COMPARATIVE STUDY
JOURNAL ARTICLE

Triple-negative breast carcinoma in women from Vietnam and the United States: characterization of differential marker expression by tissue microarray

Daron J Williams, Cynthia Cohen, Ta Van To, Andrew J Page, Diane Lawson, Zachary M Sussman, Aziza Nassar
Human Pathology 2009, 40 (8): 1176-81
19368951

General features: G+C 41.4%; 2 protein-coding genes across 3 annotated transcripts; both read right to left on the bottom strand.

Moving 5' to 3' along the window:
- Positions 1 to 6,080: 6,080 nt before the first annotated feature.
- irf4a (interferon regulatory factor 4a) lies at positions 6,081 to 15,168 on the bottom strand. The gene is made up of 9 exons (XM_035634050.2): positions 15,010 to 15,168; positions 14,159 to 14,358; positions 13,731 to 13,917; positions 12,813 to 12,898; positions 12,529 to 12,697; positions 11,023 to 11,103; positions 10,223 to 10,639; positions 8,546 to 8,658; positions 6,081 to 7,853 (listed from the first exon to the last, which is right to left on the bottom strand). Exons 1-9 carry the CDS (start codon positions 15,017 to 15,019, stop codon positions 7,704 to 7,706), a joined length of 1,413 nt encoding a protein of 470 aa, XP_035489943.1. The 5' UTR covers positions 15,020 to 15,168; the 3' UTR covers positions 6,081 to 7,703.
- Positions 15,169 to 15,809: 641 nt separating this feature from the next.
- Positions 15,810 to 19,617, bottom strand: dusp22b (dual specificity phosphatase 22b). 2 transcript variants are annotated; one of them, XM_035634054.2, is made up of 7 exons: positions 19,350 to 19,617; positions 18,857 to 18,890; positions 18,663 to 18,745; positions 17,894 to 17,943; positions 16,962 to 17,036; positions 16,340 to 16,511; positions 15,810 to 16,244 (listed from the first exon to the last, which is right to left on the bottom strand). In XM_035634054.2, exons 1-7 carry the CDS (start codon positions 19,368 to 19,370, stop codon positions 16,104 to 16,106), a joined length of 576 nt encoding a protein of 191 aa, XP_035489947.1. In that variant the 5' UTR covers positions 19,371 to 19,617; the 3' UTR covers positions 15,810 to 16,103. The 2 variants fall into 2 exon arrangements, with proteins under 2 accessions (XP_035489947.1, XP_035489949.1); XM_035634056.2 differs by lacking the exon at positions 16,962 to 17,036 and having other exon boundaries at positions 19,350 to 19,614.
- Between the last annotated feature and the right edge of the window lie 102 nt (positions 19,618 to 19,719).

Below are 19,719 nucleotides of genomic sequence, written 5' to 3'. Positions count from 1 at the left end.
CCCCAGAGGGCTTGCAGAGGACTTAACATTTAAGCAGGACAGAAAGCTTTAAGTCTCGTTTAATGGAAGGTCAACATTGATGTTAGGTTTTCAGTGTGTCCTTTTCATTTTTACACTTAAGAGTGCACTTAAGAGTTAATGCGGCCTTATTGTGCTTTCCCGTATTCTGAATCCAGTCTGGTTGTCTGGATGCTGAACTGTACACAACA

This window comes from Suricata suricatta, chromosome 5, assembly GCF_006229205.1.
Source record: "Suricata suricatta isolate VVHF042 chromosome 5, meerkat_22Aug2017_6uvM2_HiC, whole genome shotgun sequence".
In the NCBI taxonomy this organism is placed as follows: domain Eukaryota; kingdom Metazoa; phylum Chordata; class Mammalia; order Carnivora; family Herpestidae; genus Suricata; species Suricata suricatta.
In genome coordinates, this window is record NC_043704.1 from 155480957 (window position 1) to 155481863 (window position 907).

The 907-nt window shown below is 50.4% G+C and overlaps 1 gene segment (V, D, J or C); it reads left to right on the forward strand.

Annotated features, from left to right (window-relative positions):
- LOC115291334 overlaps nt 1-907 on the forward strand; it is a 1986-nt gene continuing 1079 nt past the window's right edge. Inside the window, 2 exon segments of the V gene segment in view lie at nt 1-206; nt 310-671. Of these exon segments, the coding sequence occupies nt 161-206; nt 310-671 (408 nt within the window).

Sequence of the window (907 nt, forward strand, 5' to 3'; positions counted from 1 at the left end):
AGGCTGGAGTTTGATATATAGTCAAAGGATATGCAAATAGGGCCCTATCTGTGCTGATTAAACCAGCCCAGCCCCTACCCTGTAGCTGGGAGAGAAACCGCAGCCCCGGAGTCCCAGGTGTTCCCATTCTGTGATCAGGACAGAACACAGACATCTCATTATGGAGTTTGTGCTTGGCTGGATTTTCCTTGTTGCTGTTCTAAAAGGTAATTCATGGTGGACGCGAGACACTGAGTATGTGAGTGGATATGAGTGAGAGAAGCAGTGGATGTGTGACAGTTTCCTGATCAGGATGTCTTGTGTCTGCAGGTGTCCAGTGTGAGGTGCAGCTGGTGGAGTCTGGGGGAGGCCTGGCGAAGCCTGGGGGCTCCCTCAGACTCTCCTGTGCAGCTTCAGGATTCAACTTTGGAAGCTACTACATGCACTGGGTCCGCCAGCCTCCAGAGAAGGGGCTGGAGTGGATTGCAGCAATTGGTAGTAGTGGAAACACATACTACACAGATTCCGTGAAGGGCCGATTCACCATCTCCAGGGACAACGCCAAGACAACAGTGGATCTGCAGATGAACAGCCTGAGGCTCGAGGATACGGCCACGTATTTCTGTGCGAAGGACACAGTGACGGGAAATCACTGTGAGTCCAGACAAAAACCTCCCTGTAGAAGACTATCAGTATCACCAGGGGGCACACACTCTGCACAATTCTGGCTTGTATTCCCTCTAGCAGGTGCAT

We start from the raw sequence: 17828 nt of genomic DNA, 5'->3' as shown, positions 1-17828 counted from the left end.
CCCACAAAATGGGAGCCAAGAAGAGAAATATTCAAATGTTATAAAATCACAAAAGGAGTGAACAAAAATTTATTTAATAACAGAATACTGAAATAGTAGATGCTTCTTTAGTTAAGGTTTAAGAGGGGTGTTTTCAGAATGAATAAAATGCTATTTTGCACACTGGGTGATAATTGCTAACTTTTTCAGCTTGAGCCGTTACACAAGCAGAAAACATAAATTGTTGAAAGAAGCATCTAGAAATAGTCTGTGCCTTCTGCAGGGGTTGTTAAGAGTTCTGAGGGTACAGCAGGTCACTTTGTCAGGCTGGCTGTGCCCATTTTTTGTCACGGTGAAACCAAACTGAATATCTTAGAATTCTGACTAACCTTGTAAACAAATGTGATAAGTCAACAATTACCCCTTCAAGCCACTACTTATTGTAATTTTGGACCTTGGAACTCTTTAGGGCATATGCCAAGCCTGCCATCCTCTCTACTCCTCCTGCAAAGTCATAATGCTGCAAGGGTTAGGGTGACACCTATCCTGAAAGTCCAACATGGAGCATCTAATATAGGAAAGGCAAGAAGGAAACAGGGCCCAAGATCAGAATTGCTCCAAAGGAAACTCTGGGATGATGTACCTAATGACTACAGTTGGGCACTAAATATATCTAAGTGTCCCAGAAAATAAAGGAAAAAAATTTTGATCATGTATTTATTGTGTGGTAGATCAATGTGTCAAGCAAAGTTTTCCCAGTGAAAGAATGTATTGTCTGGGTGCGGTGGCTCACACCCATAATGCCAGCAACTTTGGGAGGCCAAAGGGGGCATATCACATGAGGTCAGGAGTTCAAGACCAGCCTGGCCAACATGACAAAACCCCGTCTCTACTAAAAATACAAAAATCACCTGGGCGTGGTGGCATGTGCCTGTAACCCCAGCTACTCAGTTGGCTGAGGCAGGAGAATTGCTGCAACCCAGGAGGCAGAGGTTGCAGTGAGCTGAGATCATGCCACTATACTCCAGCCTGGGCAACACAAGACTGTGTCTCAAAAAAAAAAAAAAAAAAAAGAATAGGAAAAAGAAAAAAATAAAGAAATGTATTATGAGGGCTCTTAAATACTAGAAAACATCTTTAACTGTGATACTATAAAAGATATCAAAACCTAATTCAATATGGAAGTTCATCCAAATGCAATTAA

Triple-negative breast carcinoma accounts for approximately 15% of all breast cancers. It is characterized by an aggressive clinical history, high rate of local relapse, and association with the basal epithelial-like subtype. Variations in breast cancer subtype and clinical outcome often exist across racial and ethnic lines. Therefore, the aim of this study was to compare the immunohistochemical and clinicopathologic characteristics of triple-negative breast carcinoma in women living in Vietnam with those from the United States. Invasive triple-negative breast carcinoma of patients from the 2 populations was characterized by tissue microarray for the expression of basal cytokeratins (CK5/6, CK7, CK14), luminal cytokeratins (CK8, CK18, CK19), and markers associated with the basal phenotype (cKit, epithelial growth factor receptor, P-cadherin, p53, and p63). Significant differences in expression between the 2 populations were not observed for the basal cytokeratins. However, epithelial growth factor receptor and P-cadherin, markers associated with the basal phenotype, were underexpressed in Vietnamese patients. Of the luminal cytokeratins, CK8 was overexpressed and CK18 was underexpressed in the Vietnamese women. Significant differences were also observed regarding the clinicopathologic characteristics. Triple-negative breast carcinoma in Vietnamese women was smaller and less likely to be grade III. In addition, it was more frequently of ductal histologic type and less often medullary or metaplastic. These differences in histology and marker expression suggest that triple-negative breast carcinoma has unique biological characteristics in women from Vietnam and the United States, and may follow a unique clinical course in each of the 2 populations.

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